At the merchant’s a big children’s party was being held, with well-to-do people’s children and illustrious people’s children; the merchant cut a fine figure, was a man of learning; he had once taken his university entrance exam, his nose had been kept to the grindstone by his good-natured father, who had initially been a cattle dealer, although honest and enterprising! that had been a profitable business, and the merchant had made that money grow; he had a clever mind and a good heart too, but people spoke less about that than all his money.
Illustrious people were frequent visitors at his home, both blue-blooded, as they are referred to, and noble-minded, as they are referred to, as well as those who were both and those who were neither. There was now this children’s party with children’s talk, and children don’t mince words. There was this lovely little girl, but so awfully arrogant, she had been kissed and spoilt by the servants, not the parents, they were much too sensible for that; her father was a Groom of the Chamber and that’s terribly important, she knew that.
‘I’m a Child of the Chamber!’ she said. She could just as well have been a child of the cellar, one has no say in such matters oneself; and then she told the other children that she was ‘born to it!’ and said that if one wasn’t born to it one could never become it; it didn’t help to read, to be ever so diligent if one wasn’t born to it, for one could never become it.
‘And those whose name ends in –sen,’ she said, ‘nothing can ever become of them in the world! you must hold one’s hands on your hips and keep them at a distance, these “-sens!”’ And she held her lovely, small arms akimbo with the elbows sticking out, to show how this could be done; and her small arms were so lovely. She was a charming child.
But the merchant’s little daughter got so angry; her father’s name was Madsen and she knew that this name ended in “sen!” and so she said as proudly as she could:
‘But my father can buy a hundred thalers’ worth of sweets and scatter them for children to scramble after! can your father do that?’
‘Yes, but my father,’ the writer’s little daughter said, ‘can put both your father and your father and any ‘father’ in the newspaper! Everyone’s afraid of him, mother says, for my father runs the newspaper!’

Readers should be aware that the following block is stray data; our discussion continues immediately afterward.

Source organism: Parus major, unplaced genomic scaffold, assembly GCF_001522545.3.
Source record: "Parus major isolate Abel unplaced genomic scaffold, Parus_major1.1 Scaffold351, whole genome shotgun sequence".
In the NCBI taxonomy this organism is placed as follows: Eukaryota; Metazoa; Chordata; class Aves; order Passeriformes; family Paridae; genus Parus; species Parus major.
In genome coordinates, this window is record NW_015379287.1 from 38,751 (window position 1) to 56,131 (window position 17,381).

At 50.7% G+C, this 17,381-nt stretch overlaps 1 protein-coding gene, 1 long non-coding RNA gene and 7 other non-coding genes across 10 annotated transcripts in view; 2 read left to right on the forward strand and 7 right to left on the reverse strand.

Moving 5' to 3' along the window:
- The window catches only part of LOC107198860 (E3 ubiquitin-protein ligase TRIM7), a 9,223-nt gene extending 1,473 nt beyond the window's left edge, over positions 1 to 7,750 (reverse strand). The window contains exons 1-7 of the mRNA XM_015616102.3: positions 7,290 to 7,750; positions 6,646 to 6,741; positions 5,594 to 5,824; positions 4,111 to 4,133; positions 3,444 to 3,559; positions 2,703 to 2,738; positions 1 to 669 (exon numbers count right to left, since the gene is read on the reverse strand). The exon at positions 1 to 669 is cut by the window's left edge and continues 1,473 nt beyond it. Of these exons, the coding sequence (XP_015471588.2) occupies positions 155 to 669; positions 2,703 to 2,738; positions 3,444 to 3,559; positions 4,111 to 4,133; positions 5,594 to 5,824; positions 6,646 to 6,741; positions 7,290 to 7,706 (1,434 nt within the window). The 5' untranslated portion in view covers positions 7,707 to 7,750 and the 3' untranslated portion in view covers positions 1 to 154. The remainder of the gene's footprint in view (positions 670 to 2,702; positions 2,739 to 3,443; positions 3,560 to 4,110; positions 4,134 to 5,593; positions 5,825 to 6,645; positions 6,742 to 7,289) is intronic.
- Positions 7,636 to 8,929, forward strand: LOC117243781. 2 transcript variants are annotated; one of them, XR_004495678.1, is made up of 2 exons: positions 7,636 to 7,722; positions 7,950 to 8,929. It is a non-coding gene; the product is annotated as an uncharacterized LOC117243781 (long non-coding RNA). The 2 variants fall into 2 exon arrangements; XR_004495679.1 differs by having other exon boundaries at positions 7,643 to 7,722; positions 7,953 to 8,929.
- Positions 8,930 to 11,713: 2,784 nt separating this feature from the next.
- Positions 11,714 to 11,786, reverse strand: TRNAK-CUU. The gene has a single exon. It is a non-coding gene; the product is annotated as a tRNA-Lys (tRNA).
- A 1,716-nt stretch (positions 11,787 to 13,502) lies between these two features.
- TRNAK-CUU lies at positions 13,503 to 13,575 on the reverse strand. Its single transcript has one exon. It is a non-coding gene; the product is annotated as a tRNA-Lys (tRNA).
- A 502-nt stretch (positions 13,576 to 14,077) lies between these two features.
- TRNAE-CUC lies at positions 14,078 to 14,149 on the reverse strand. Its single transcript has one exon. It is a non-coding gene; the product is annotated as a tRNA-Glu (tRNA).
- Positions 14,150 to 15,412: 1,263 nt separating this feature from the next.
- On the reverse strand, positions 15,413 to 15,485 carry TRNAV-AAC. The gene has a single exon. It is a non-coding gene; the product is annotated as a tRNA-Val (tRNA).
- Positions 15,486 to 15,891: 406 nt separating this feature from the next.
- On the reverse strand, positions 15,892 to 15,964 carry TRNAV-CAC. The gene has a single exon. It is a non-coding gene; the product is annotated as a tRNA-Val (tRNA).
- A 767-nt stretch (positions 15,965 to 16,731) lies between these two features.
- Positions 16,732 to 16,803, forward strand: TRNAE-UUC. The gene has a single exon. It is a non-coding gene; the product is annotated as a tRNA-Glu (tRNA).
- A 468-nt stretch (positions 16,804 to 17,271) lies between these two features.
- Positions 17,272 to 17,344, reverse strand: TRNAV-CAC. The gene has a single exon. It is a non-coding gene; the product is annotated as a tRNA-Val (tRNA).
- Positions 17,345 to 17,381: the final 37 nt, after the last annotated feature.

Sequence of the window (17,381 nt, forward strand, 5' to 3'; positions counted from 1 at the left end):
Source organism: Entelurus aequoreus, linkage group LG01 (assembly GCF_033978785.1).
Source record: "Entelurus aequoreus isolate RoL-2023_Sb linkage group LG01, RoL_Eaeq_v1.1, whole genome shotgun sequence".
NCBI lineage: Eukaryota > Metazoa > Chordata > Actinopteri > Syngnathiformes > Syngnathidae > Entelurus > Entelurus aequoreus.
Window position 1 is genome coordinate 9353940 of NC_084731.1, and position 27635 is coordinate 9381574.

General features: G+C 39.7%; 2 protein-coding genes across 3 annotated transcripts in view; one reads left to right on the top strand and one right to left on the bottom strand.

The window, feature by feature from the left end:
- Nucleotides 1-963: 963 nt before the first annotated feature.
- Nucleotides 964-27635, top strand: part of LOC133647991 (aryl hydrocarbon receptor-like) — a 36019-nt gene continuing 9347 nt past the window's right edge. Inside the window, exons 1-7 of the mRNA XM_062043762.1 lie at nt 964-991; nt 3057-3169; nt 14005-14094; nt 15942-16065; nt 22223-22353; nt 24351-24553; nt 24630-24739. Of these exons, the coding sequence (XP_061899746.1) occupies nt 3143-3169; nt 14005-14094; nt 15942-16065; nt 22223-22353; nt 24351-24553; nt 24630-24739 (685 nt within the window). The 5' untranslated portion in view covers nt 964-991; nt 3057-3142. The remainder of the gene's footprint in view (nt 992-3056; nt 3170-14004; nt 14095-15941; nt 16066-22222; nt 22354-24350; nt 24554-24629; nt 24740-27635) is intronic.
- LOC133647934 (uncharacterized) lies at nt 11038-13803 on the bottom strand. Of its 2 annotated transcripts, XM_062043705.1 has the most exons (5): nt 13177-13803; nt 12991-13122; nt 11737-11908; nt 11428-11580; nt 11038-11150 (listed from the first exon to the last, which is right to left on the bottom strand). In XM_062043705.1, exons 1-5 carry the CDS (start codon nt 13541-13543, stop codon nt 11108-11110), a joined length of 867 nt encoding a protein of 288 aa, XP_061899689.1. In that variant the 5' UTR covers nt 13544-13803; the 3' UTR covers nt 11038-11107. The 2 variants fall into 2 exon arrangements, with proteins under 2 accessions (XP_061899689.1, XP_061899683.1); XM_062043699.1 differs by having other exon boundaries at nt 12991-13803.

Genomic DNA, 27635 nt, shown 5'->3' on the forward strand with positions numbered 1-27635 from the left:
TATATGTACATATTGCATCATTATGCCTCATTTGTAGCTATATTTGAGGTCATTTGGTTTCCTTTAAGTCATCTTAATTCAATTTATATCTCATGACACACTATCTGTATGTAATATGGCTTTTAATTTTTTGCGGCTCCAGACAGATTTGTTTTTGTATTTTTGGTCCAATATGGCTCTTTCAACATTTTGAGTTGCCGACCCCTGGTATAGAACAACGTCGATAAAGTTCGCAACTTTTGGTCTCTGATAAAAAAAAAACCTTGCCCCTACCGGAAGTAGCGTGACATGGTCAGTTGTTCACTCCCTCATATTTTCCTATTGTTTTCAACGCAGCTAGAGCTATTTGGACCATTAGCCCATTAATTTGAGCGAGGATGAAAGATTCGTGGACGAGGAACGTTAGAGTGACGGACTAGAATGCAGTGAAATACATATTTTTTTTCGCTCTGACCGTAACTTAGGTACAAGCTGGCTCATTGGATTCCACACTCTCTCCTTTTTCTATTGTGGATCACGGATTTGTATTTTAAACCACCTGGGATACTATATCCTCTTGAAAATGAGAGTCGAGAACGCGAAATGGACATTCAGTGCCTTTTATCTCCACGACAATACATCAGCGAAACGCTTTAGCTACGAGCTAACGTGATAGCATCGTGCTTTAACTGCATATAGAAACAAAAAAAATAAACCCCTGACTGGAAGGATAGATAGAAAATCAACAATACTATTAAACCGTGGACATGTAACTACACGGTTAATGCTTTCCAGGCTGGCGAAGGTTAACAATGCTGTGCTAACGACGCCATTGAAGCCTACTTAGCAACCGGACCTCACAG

And the little girl held her held up high when she said this, as if she was a real princess who must always hold her head up high.
But outside there stood a poor boy looking in through the half-open door. He wasn’t even able to join those inside, he was that poor; he had turned the spit for the cook and now been allowed to get a glimpse behind the door of the party-dressed children amusing themselves – and that meant a great deal for him.
‘If only I was one of them!’ he thought, and then he heard what was being said – that was really something to make him feel downhearted. His parents back home didn’t have a penny to put by, and they couldn’t afford to take a newspaper, let alone write it, and worst of all his father’s name, which was also his name, definitely ended with “sen”, nothing in the world could ever become of him. It was all so pitiful! though he had been born, he felt, truly born, nothing else was possible.
Well, that was that evening.
Many years now passed and during that time the children grew into adults.
A imposing house stood in the town, it was full of splendid things, everybody wanted to see it, even people from outside the town came to see it – who, I wonder, of the children we have told of could possibly own such a house? Well, that’s easy to work out! no, it’s not so easy, actually. The house belonged to the poor boy; something did become of him, even though his name ended in “sen” – Thorvaldsen.
And the three other children – the blue-blooded, moneyed and proud-minded ones? well, none of them threw anything in each other’s teeth, they were all equal – they turned into pleasant, nice people, they were basically good; what they had thought and said back then was just – children’s talk.